And that’s it for our whistle-stop tour. We’ll be back with some thoughts about what this means, but in the meantime, discuss.

Rud eile: Have only just heard that Peter Hadden, long-serving leader of the Militant/Socialist Party in Belfast, has died. That’s very sad news indeed. RIP.


  1. Phil said,

    May 7, 2010 at 8:01 pm

    And the net benefit to Cameron of the UCUNF lash-up was… nil. Not a sausage. Bugger all. In fact all it really seems to have done is accelerate the decline of the UUP. Seems like a good omen.

  2. neilcaff said,

    May 7, 2010 at 8:29 pm

    Thanks for that last bit Splintered. It’s a huge loss for the Irish organisation and the CWI as a whole.

  3. DC said,

    May 7, 2010 at 8:32 pm

    Young McAuley in North Belfast broke 1%, so well done to him.

    I’m with CLR on the result in East Belfast-the DUP losing a seat makes me feel surprisingly uneasy.

    I think the story that will reverberate will be Gilderew winning in FST-the Unionist family threw everything they had at it, and still came up short. That’s got to have some major psychological effects, especially if SF look like they will be the top party in votes in 2011.

  4. harry monro said,

    May 7, 2010 at 9:42 pm

    On the East Belfast vote, from this side of the water it looked like in the last week as if Peter was going soft on the Tories in Westminster, leaning towards them. Could that be a minor problem amongst the major ones he already had? I’m sure he’ll try to carry on as leader, after all he’s brazened it out so far, but will plotters be out after him again?
    I know nothing about the wild west but it does seem an awful lot of Unionists were not that worried about SF winning, interesting eh. Anyone with general figures on the turnout in terms of community/religion?
    After all the last minute posts I didn’t experct s/s to surface for days, congrats.

  5. THATS NOT MY NAMA! said,

    May 7, 2010 at 10:47 pm

    I would like to put on record that Toome is in Antrim (Cushy wasn’t amused), thought, I have been amazed by your knowledge of the sectarian geography (knowing your D’town from Tobermore etc.etc) wonder what was causing the fall in turnout in Mid Ulster and South Antrim. As someone who had hoped to build up Hadden’s party in these areas it is hard not to be more than a bit dejected at the past few days. Needless to say McCann and McClean’s turnout were the only results apart from the two Unionists leaders losing out that make me in any way happy.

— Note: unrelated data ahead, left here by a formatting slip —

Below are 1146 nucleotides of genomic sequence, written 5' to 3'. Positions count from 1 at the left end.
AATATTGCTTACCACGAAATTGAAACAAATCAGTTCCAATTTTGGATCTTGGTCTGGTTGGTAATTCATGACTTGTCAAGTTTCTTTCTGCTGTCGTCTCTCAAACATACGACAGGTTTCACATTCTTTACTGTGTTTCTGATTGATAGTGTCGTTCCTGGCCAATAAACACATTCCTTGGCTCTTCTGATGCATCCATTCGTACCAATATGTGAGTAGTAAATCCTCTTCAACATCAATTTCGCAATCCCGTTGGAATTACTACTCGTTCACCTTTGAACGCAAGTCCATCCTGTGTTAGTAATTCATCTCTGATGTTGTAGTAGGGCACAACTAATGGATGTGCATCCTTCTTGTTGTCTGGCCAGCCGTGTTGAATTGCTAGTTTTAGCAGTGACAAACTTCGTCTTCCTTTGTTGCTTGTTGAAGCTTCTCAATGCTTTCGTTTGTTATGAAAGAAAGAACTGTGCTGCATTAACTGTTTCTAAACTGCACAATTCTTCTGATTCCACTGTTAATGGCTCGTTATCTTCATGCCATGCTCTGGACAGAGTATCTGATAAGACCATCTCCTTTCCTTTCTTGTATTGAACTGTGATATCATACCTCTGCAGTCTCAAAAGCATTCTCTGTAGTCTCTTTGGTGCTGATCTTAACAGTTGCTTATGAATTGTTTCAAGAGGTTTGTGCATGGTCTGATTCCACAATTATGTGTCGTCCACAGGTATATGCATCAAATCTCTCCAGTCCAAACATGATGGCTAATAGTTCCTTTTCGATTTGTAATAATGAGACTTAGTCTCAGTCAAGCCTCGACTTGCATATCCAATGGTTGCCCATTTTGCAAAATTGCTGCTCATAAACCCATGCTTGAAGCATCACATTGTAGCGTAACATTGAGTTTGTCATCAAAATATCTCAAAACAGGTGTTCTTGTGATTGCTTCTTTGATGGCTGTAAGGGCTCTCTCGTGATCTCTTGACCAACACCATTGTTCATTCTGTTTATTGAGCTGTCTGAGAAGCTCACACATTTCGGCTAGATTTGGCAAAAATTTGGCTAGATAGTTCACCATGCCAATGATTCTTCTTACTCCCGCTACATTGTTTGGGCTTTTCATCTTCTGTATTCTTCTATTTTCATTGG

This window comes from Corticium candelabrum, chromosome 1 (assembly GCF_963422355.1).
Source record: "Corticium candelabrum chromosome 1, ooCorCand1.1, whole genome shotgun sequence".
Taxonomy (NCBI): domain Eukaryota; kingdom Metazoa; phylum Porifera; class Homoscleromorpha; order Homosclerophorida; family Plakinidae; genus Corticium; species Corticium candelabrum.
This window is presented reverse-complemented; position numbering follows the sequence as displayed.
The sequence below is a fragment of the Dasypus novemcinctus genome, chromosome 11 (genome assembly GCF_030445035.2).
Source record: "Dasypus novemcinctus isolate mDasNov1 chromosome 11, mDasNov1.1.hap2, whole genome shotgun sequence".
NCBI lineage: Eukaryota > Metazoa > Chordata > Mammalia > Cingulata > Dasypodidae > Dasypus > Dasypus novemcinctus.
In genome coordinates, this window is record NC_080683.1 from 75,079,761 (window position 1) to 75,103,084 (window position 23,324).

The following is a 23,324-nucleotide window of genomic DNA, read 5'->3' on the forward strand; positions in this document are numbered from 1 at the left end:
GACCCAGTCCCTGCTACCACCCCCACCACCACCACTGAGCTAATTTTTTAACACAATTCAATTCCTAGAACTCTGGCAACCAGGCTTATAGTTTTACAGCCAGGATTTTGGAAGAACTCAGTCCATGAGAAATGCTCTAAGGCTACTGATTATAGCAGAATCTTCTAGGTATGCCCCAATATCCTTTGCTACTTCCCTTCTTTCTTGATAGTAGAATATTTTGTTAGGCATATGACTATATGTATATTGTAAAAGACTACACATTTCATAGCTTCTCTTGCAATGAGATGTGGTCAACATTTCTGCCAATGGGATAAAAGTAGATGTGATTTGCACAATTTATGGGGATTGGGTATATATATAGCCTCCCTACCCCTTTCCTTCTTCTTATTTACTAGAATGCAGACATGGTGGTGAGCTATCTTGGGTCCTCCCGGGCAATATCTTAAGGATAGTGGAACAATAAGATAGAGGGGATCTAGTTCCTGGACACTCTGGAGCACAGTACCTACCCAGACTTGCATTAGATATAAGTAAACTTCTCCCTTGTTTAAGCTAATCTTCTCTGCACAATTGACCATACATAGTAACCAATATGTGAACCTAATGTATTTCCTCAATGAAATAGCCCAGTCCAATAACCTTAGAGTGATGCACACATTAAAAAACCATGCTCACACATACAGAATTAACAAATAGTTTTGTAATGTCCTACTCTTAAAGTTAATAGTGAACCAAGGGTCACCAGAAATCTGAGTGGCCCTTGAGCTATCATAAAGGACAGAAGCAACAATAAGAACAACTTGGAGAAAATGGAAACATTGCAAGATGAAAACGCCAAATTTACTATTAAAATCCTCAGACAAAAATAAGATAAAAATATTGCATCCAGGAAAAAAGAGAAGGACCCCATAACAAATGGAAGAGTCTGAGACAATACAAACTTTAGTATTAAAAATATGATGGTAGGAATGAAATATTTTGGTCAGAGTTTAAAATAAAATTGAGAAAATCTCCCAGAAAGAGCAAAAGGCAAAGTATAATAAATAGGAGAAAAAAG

McClean polled 508 I wonder if those remaining within the SP from that constituency could take that onboard as they once campaigned for Deeny before transplanting to Belfast where they plan to stand in East and South and to snatch one from the 5 Shinners in Lower Falls come the Locals.

    • splinteredsunrise said,

      May 7, 2010 at 11:50 pm

      Oh aye, I know where Toome is. I pass through it on the way to Magherafelt.

      Shinners were thin on the ground in West Belfast, partly because they were all in Fermanagh for the duration. Gerry doesn’t need to campaign, and indeed there was no sign of Attwood either. Those big drops in turnout, especially in the west, have me scratching my head a bit. Then again, the Assembly election in March will be a lot more important – Westminster seats are mostly about symbolism, unless you get odd arithmetic as we do now.

    • Garibaldy said,

      May 8, 2010 at 12:22 am

      That’s Not My Nama,

      I’m confused by you point about the Lower Falls. The SP don’t really think they could take one of those do they?

      • THATS NOT MY NAMA! said,

        May 8, 2010 at 12:44 am

        You mustn’t of noticed the plastering of posters up around the Royal? Well I wouldn’t vote for him put it like that certainly electioneering for him a year in advance didn’t appeal to me either but you can see them at the Conway Mill this Wednesday (clashes with the Connolly commemoration so I won’t be going) they’re bringing Joe Higgins up on Thursday 27th as well.

      • Garibaldy said,

        May 8, 2010 at 1:14 am